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Juvenile Justice Advocacy: Working to Help Local Youth

This article is written by Cheril Lee. It was posted on March 7, 2018.

Most of the kids Boys Town assists are referred from juvenile court, "They're still at home, but there are some things going on where they're at risk of having to leave. So we go into the homes and do family preservation work so kids can stay in their schools, homes and communities," said Nick Juliano, Director of Regional Advocacy and Public Policy at Boys Town.

Juliano explained kids have the best outcomes when they're able to stay in their routines.

"Ideally, we want kids with their families, with their parents or their extended families. And we want kids staying in their schools and staying in their homes," Juliano said.

He acknowledged there are some kids who cannot remain in their homes and these kids then go to live at Boys Town. Juliano said it could be because there's a safety issue or maybe they live in a community where they're continuing to violate the law or they're skipping school. Eventually though, these children will return home to their family and their school.

But Boys Town is about much more than just housing.  According to Juliano, "We are involved in quite a bit of advocacy work and public policy work around juvenile justice reform here in Omaha. We work on committees and with youth impact programs. We want to make sure there are good policies for young people that are in the juvenile justice system so when they do get into trouble and are in juvenile court, they can get the services they need."

He said kids are referred to Boys Town for any issue you can think of but that it all starts with a law violation, where they end up in juvenile court or the Juvenile Assessment Center (JAC) because of that violation.

"Often times, there's other things going on in that home with the parents or with the young person whether it's mental health issues or substance abuse issues. Truancy is prevalent in that group of kids that will end up at the JAC or in juvenile court," said Juliano.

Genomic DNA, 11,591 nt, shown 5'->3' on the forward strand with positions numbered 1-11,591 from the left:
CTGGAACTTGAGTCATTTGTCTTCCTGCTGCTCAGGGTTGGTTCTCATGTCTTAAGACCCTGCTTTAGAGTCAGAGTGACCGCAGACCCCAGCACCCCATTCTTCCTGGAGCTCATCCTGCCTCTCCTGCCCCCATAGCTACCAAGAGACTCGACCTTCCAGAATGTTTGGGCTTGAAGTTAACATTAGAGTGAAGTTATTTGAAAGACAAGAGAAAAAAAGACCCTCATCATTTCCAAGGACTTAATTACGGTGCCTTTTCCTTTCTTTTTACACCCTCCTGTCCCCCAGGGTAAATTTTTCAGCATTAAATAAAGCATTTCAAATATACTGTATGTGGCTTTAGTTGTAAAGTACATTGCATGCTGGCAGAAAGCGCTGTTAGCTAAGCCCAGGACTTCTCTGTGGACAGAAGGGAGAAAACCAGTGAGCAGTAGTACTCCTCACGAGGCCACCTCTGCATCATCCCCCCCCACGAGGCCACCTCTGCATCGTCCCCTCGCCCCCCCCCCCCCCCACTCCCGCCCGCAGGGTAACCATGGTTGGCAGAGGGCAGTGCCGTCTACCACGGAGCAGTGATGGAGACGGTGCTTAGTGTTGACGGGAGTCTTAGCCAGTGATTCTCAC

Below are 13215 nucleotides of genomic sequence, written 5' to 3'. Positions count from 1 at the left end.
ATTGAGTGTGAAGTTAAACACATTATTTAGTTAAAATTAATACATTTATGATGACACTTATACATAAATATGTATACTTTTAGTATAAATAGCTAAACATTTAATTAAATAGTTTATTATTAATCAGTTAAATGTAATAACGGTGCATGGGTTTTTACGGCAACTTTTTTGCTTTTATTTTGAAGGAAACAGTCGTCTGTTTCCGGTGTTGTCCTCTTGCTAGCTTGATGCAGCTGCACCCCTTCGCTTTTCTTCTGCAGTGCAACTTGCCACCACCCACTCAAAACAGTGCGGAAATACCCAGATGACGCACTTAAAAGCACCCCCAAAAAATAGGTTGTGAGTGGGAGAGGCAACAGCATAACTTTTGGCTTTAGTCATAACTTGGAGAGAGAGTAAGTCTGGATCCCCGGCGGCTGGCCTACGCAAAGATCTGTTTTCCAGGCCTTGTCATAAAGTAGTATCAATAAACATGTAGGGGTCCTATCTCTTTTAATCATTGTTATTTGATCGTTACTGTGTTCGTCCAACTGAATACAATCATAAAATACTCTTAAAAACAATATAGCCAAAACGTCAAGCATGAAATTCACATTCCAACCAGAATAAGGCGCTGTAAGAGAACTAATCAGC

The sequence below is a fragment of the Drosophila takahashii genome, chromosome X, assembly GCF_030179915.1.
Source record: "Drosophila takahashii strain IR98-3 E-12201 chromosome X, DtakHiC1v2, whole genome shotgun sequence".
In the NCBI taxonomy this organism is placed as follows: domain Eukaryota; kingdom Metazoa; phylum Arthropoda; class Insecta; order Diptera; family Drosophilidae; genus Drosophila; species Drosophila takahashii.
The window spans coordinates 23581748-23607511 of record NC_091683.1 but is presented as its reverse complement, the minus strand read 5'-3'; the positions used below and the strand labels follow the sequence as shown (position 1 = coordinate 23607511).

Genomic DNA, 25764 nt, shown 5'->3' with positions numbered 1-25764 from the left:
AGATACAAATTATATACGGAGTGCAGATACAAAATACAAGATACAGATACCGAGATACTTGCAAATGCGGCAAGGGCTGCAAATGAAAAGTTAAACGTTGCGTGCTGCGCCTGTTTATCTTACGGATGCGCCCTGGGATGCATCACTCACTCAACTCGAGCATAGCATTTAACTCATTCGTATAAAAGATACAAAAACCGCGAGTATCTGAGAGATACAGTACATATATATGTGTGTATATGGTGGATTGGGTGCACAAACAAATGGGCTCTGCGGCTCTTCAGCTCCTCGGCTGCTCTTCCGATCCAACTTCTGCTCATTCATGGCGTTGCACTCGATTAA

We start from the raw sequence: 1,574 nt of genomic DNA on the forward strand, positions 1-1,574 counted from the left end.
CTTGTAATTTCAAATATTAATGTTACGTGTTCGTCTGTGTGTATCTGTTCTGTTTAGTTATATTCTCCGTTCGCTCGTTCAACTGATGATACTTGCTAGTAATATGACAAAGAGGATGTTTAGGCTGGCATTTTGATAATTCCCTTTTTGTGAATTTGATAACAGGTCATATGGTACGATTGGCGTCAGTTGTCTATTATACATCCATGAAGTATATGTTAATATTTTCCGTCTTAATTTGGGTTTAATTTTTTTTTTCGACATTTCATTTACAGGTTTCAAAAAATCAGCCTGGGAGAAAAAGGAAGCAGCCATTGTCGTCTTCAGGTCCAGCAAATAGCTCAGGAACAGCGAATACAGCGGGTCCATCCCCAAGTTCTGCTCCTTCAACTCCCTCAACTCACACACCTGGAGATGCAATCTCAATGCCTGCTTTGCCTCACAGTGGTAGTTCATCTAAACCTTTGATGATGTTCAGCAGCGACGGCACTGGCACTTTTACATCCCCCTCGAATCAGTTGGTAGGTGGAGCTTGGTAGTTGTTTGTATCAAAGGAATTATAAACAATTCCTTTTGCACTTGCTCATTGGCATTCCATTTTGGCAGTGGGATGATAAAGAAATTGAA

Then there are the typical challenges families face, including poverty.

"Poverty impacts where families are able to live and may expose them to environments where there may be more crime. Or the student may have more unstructured time where they're not in sports or other extracurricular activities, so they're hanging around and getting into trouble," he said.

Juliano believes there's an increasing recognition both here in Douglas County and nationally, with the research and best practices, that what a young person ends up in court for is an issue, but that it doesn't tell the whole story.

"You've got, sometimes, kids that are at home taking care of younger brothers and sisters when they should be attending school and doing other things. You have kids that are unsupervised and obviously are on the streets getting in trouble," he said.

Substance abuse and mental health issues are becoming an increasingly common part of these kids' experiences.

Juliano said one of the models here in Douglas County is called Youth Impact. He described it as a national crossover model which recognizes that young kids who have adverse experiences or are the victims of abuse or neglect when they are young, tend to be more likely to become delinquents and get in trouble when they are older.

One of the programs that Boys Town offers that has the largest impact is out of its South Omaha Office. Staffers work directly with South High School and Marrs Middle School.

"And our primary approach there is to work with a school counselor, a gang interventionist, and families directly, when an adult in a young person's life is seeing they are starting to have school problems," Juliano said.

Staff can work with families in their homes. They can also provide care coordination, which means meeting with the families, helping them connect with the school and making sure that they are getting the supports that they need from the school as well as linking them with other kinds of services in the community.

Boys Town has a strong presence in South Omaha including an outpatient behavioral health clinic. If a parent or someone from the school thinks there may be an emerging mental health or substance abuse issue, they can come in and get an assessment and a referral as well, if needed.

They also provide parent training, giving parents the skills to work with their kids, and address their behaviors.

"We are really trying to get to the family sooner. For South High, we operate an alternative school for 9th and 10th graders. Kids who get suspended have an option to attend a school in their office with South High's curriculum and laptops. It also gives suspended students the opportunity to continue working on their academic credits and the behaviors that led to their suspension," Juliano said.